What Is Behavioral Interviewing?

Behavioral Interviewing

Behavioral interviewing is a technique used by employers to assess a candidate's past behavior and performance in specific work-related situations. The premise behind behavioral interviewing is that past behavior is the best predictor of future behavior. By asking candidates to provide specific examples of how they have handled certain situations in the past, interviewers can gain valuable insights into how the candidate might perform in similar situations in the future.

Key Characteristics of Behavioral Interviewing

1. Focused on Past Behavior:

   - Behavioral interview questions ask candidates to describe specific instances from their past work experience

   - Examples: "Tell me about a time when you had to deal with a difficult customer. How did you handle the situation?"

2. Structured Format:

   - Behavioral interviews often follow a structured format, with a set of predetermined questions

   - This ensures consistency and fairness in evaluating candidates

3. STAR Technique:

   - Candidates are often encouraged to use the STAR (Situation, Task, Action, Result) technique to structure their responses

   - Situation: Describe the specific situation or context

   - Task: Explain the task or challenge you faced

   - Action: Detail the actions you took to address the situation

   - Result: Highlight the outcome or results achieved

Benefits of Behavioral Interviewing

1. Predictive Validity:

   - Past behavior is considered a strong predictor of future performance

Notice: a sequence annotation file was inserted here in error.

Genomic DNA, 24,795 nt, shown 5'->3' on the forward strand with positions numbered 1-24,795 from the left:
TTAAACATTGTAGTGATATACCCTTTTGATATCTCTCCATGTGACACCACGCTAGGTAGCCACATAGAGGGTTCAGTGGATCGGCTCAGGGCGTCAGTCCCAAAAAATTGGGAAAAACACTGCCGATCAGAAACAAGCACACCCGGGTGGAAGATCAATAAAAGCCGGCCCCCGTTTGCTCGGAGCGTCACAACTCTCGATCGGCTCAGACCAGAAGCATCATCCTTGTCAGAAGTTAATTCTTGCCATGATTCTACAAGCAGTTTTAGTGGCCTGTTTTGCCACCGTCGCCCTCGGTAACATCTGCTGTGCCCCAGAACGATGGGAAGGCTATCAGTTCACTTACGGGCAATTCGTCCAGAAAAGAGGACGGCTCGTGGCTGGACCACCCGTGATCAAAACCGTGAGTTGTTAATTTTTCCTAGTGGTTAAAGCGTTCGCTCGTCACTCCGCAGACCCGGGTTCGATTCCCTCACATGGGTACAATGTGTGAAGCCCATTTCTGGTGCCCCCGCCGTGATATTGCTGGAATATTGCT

- Behavioral interviews provide concrete examples of a candidate's skills and abilities

2. Objective Evaluation:

   - Focusing on specific, real-life examples reduces the influence of subjective impressions or biases

   - Candidates are evaluated based on their demonstrated behaviors and results

3. Improved Job Fit:

   - Behavioral interviews help assess a candidate's fit for the specific role and organizational culture

   - Employers can identify candidates who have successfully handled situations similar to those they may encounter in the new role

4. Reduced Interviewer Bias:

   - The structured nature of behavioral interviews helps minimize interviewer bias

   - All candidates are asked the same questions and evaluated using a consistent set of criteria

Developing Behavioral Interview Questions

To create effective behavioral interview questions, employers should:

1. Identify Key Competencies:

   - Determine the essential skills, behaviors, and competencies required for success in the role

   - Examples: problem-solving, teamwork, adaptability, communication

2. Craft Open-Ended Questions:

   - Develop questions that encourage candidates to provide specific, detailed examples

   - Avoid leading questions or those that can be answered with a simple "yes" or "no"

3. Probe for Details:

   - Use follow-up questions to elicit more information about the situation, actions taken, and results achieved

   - Examples: "What challenges did you face in that situation?" or "What did you learn from that experience?"

4. Evaluate Responses:

   - Assess the candidate's responses against the key competencies identified for the role

   - Look for evidence of the desired behaviors and skills

   - Consider the context and complexity of the situations described